There may be other subtle differences between stage 2 and 3 like different image scaling algorithms - some browsers may use a faster algorithm at progressive stage 2 and switch to a more accurate one at stage 3. I can't remember which browsers do that but I've noticed it on a few occasions.

The specs are not so accurate here and do not split the process into three stages, they seem to describe only two states: image not loaded (yet) and image loaded. Another stage is image broken but that is a different situation altogether.


#30

[off-topic]
I was curious to know how the AmpProject handled non-existent images:

<!doctype html>
<html amp lang="en">
<head>
<meta charset="utf-8">
<meta name="viewport" content="width=device-width,minimum-scale=1,initial-scale=1">

<title>Hello, AMPs</title>

<link rel="canonical" href="http://example.ampproject.org/article-metadata.html">

<script async src="https://cdn.ampproject.org/v0.js"></script>
<script type="application/ld+json">
{
  "@context": "http://schema.org",
  "@type": "NewsArticle",
  "headline": "Open-source framework for publishing content",
  "datePublished": "2015-10-07T12:02:41Z",
  "image": [
    "logo.jpg"
  ]
}
</script>

<style amp-boilerplate>
body{-webkit-animation:-amp-start 8s steps(1,end) 0s 1 normal both;-moz-animation:-amp-start 8s steps(1,end) 0s 1 normal both;-ms-animation:-amp-start 8s steps(1,end) 0s 1 normal both;animation:-amp-start 8s steps(1,end) 0s 1 normal both}@-webkit-keyframes -amp-start{from{visibility:hidden}to{visibility:visible}}@-moz-keyframes -amp-start{from{visibility:hidden}to{visibility:visible}}@-ms-keyframes -amp-start{from{visibility:hidden}to{visibility:visible}}@-o-keyframes -amp-start{from{visibility:hidden}to{visibility:visible}}@keyframes -amp-start{from{visibility:hidden}to{visibility:visible}}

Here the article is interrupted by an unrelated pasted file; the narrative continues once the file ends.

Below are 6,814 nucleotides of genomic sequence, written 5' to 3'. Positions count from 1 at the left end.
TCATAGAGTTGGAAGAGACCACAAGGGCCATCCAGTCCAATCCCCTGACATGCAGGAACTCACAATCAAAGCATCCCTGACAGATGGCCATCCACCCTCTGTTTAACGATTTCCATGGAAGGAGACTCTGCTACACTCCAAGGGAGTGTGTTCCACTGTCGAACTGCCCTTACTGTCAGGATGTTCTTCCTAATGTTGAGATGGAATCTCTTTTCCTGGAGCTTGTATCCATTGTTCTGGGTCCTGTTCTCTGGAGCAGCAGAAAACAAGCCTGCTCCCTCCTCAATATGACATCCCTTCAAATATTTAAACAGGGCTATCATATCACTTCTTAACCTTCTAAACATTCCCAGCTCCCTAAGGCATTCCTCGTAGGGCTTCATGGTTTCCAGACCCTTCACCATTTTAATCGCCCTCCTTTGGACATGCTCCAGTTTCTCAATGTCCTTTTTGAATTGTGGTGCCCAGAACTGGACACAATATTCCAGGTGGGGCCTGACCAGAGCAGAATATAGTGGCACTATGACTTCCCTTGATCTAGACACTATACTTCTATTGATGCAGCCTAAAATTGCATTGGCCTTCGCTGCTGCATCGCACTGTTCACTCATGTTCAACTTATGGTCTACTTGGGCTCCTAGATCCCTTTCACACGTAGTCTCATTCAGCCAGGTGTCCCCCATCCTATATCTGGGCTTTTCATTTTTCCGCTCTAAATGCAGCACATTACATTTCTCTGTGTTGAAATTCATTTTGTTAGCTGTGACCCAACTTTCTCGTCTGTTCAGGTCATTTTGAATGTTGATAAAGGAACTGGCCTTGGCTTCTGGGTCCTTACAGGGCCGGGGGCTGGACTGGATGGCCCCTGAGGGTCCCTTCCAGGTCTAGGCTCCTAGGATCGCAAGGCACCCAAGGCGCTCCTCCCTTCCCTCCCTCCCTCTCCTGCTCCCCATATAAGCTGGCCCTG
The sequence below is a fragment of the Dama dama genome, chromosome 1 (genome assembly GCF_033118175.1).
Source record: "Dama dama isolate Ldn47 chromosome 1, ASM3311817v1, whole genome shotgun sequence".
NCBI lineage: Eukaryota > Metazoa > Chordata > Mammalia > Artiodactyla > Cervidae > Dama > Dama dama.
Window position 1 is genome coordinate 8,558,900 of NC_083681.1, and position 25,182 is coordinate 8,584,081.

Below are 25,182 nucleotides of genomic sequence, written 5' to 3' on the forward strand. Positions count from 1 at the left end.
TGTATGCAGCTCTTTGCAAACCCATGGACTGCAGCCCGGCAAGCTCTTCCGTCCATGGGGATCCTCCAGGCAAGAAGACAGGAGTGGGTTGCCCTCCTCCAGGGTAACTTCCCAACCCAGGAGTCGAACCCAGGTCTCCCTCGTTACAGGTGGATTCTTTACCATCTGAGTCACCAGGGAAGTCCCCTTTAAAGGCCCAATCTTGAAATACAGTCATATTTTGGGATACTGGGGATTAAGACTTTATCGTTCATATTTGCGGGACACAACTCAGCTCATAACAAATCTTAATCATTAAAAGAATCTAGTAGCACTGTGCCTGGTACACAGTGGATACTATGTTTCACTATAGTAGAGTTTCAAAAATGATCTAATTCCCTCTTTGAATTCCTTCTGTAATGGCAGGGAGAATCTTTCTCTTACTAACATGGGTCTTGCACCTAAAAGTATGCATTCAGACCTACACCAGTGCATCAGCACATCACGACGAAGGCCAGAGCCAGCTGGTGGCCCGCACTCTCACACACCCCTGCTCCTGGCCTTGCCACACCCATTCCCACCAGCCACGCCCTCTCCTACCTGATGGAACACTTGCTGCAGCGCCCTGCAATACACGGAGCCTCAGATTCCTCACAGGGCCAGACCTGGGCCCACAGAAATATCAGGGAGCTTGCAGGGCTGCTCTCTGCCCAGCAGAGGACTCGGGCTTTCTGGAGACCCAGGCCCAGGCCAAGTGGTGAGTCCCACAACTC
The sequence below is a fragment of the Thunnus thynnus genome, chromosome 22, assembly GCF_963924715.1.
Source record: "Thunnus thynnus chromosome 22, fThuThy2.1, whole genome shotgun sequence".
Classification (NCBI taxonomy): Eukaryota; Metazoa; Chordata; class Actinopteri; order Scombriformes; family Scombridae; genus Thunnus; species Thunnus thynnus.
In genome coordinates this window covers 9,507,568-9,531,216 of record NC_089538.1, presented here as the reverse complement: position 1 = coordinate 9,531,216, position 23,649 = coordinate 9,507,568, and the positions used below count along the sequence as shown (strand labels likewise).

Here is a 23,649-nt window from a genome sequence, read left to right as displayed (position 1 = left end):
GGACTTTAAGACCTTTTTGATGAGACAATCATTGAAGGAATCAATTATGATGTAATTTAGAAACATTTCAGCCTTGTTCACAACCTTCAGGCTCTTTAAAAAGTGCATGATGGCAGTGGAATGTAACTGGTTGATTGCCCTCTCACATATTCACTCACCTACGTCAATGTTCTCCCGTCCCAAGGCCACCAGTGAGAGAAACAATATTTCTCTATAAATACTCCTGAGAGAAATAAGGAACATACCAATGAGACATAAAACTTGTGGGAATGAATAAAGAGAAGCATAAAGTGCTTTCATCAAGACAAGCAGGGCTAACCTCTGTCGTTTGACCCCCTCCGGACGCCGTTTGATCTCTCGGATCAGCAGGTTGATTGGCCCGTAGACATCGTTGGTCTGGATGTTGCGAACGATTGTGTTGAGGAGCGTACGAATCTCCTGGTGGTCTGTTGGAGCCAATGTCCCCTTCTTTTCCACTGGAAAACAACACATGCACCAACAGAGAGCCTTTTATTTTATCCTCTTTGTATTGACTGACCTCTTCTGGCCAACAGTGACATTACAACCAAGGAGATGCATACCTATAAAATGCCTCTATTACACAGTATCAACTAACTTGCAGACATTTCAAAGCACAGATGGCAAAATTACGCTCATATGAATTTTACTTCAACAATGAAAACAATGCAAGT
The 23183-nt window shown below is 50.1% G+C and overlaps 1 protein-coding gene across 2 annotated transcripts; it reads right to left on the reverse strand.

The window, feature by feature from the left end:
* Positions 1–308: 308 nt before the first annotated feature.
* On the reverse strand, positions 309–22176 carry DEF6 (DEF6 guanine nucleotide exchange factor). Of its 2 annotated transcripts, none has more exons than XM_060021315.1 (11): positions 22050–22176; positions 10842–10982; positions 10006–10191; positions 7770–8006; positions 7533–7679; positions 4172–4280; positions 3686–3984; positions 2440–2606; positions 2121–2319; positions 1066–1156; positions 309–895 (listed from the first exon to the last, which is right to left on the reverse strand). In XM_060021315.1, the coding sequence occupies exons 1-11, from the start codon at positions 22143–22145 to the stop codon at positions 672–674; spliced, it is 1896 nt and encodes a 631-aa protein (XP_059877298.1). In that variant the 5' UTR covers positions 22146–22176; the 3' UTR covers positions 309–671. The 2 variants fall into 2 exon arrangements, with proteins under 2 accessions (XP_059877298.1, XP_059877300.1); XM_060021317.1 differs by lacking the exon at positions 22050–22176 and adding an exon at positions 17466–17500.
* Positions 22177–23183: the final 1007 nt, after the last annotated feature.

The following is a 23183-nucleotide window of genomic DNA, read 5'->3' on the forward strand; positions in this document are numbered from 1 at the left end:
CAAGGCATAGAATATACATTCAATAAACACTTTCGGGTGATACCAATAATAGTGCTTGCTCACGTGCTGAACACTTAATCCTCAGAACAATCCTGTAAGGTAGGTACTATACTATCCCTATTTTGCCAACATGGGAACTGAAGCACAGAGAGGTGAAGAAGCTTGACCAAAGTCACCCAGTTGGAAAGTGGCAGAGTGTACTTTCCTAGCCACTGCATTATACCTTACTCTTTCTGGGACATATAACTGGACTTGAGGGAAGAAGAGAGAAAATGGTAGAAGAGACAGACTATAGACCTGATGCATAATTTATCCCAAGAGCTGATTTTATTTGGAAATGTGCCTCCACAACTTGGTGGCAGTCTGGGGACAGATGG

</style>

<noscript><style amp-boilerplate>
 body{-webkit-animation:none;-moz-animation:none;-ms-animation:none;animation:none}
</style></noscript>

<style amp-custom>
body {
  margin: 10px;
}
li {
  display:inline-block;
  margin: 0 2em;
}
dl {
  margin: 0 auto;
  outline:solid 1px #eee;
  display:inline-block;
}
amp-img {
  outline: 1px solid green;
}
.tac {
  text-align: center;
}
.tal {
  text-align: left;
}
</style>

</head>
<body>
  <h1>
  	<a href="https://AmpProject.org">
  		AmpProject.org
  	</a>
  </h1>

  <ul>
	<li>
		<a href="http://tests.fotokraina.com/resp-img/test1.php">
			Test 1
		</a>
	</li><li>
		<a href="http://tests.fotokraina.com/resp-img/test2.php">
			Test 2
		</a>
	</li><li>
		<a href="http://tests.fotokraina.com/resp-img/test3.php">
			Test 3
		</a>
	</li> 
  </ul>
    	
	<div class="tac">
		<dl class="tal">
		  <!-- 
		  	img src="delayed-img.php?600x300" width="600" height="300" class="img" alt="My Image"
		  -->
		  <dt>leading text content</dt>
		  <dd>
			  <amp-img 
			  	src="http://via.placeholder.com/600x300" 
			  	alt="Welcome" 
			  	width="600" height="300"
			  ></amp-img>
			</dd>  
		  <dd> &nbsp; </dd>

		  <!--
		  	img src="delayed-img.php?700x200" width="700" height="200" class="img" alt="My Image 2"
		  -->
		  <dt>trailing text content 2</dt>
		  <dd>
		  	<amp-img 
		  		src="http://via.placeholder.com/700x200" 
		  		alt="Welcome" 
		  		width="700" height="200"
		  	></amp-img>
		  </dd>
		  <dd> &nbsp; </dd>

		  <dt>Non-existent image</dt>
		  <dd>
			  <amp-img 
			  	src="http://Non-existent-via.placeholder.com/600x300" 
			  	alt="Welcome" 
			  	width="600" height="300" 
			  ></amp-img>
			</dd>  
		</dl>
	</div>	

</body>
</html>

[/off-topic]


#31

and the result is ...?


#32

For the supplied script a dimensioned placeholder was rendered.

Just noticed a new feature where the previous obligatory image dimensions are not required as long as the layout is set correctly. The image will resize to the parent container! This will be ideal for thumbnails where I am currently using my server to find and pass the thumbnail dimensions. AmpProject's faster server can do the processing which will hopefully decrease rendering time.

Later today I hope to test the new features and also upload the supplied script.


#33

New topic created:


#34